Pincus Sherman, Charlotte Goldstein, Isaac Swerdlow, Morris Strassberg, Morris Silberkasten, Anatole Winogradoff, Maurice Schwartz, Albert Stone, Rubin Wendorf, Benjamin Fishbein, Eli Mintz, R. Thall, Michael Gibson, Mark Uri, Robert H. Harris, S. Pincus, G. Michael, Lazar Freed, Miriam Goldina, Julius Adler, Ben Zvi Baratoff, Morris Belafsky, Y. Rose, William Goldberg, Izidore Casher, Wolf Goldfaden, Helen Zelinska, Lilie Caplan, Michael Rosenberg, Solomon Krause, Ben Basenko, Max Honig, H. Harris, L. Weintraub, Judith Abarbanel, Yasha Rosenthal, I. Kauffman, Isaac Rothblum and Wolf Mercur.

Here are some photographs of the actors in costume for this production (from the "Josephus" theatre program):


Emperor Vespasian
(Izidore Casher)

King Agrippa
(Lazar Freed)

Mistres Caenis
(Helen Zelinska)

Dorion the Captive
 (Judith Abarbanel)

John of Giscals
(Ben Zvi Baratoff)

Simon Bar Giora
(Julius Adler)

Titus of Rome
(Wolf Goldfaden)

Demetrius Libanus (Morris Silberkasten)

Justus of Tiberias
(Anatole Winagradoff)


Johanan Ben Zakkai
(Michael Rosenberg)

Philip Talassos
(Michal Gibson)


Claudius Reginus
(Morris Strassberg)


So, here is the synopsis of Feuchtwanger's "Josephus". The name of the actor or actress who portrayed a particular role is indicated in parentheses:



SCENE 1. Demetrius Libanus (Morris Silberkasten), Rome's most popular actor and favorite of Empress Poppaea though an ardent Jew, is entertaining a number of admiring friends at his home. Josephus (Maurice Schwartz), newly arrived from Jerusalem, is ushered in. He informs the company that he has been commissioned by the Sanhedrin in Jerusalem to secure the release of three of its members imprisoned in Rome. Libanus promises to use his influence with the Empress to bring about their liberation.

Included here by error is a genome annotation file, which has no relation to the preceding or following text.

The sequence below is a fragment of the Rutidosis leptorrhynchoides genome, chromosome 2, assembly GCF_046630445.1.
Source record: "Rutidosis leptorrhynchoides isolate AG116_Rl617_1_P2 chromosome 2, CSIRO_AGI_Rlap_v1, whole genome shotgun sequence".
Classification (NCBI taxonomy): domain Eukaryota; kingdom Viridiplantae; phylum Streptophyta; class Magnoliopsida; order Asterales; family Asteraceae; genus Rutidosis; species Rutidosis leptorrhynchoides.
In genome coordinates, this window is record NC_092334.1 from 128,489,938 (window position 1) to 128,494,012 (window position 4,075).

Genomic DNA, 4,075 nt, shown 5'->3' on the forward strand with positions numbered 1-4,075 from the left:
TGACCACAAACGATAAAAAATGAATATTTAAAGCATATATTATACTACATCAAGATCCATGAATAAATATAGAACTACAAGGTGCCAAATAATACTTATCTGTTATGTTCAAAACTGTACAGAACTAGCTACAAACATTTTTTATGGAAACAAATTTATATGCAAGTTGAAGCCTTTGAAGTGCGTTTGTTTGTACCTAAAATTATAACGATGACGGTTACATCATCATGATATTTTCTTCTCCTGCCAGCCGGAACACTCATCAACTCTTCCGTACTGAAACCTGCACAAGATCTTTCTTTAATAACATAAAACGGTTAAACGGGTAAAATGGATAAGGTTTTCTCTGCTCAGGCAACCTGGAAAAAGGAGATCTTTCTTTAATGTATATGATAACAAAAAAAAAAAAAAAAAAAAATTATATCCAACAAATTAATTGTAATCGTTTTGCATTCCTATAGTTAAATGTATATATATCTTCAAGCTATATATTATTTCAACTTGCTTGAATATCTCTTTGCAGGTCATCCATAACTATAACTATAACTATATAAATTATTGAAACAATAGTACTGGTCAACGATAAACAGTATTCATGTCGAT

SCENE 2. Josephus and Libanus visit the three Jewish prisoners (Rubin Wendorf, Benjamin Fishbein and Eli Mintz) in their cell. The actor, profoundly moved by their wretched condition, tells them that the Empress has agreed to secure their release provided he would promise to appear in the role of the Jew Apella, a stock low-comedy character of the Roman stage, the prototype of the "stage Jew" of American burlesque. He has promised to do so, although with misgivings, since every performance of the Jew Apella has hitherto been attended with riots against the Jews by Roman mobs.

SCENE 3. A number of Jew-hating Roman statesmen are assembled at the home of Philip Talassos (Michael Gibson), Minister for Oriental Affairs. They express their chagrin at the release of the three Jewish dignitaries. Their spirits rise when a courier arrives with a message from Nero, now sojourning in Athens, in which the Emperor states that he has accepted their recommendation to issue an edict depriving the Jews of Caesarea of their majority in the city council, a majority they now hold because the right to vote is restricted to men of property. The meeting is cut short by news of the death of Empress Poppaea.

SCENE 4. Josephus, who makes his home with Caius Barzaarone (Pincus Sherman) while in Rome, is writing the history of the Maccabees, while his host's daughter, Irene (Charlotte Goldstein), looks lovingly on. Justus of Tiberias (Anatole Winagradoff), King Agrippa's representative in Rome, enters and chides Josephus for obtaining the release of the three Jewish dignitaries at the cost of the Jews of Caesarea. A dispute arises between the two men. Josephus, emotional and fiery, believes in an aggressive policy toward Rome; Justus, intellectual and cool-headed, favors a policy of conciliation.

SCENE 5. Gessius Florius (S. Pincus), Roman governor of Judea with headquarters in Caesarea, summons the people of that city and reads to them the imperial edict depriving the Jews of their majority in the municipal council. A riot ensues, in which the governor is assassinated, and thousands of Jews are massacred.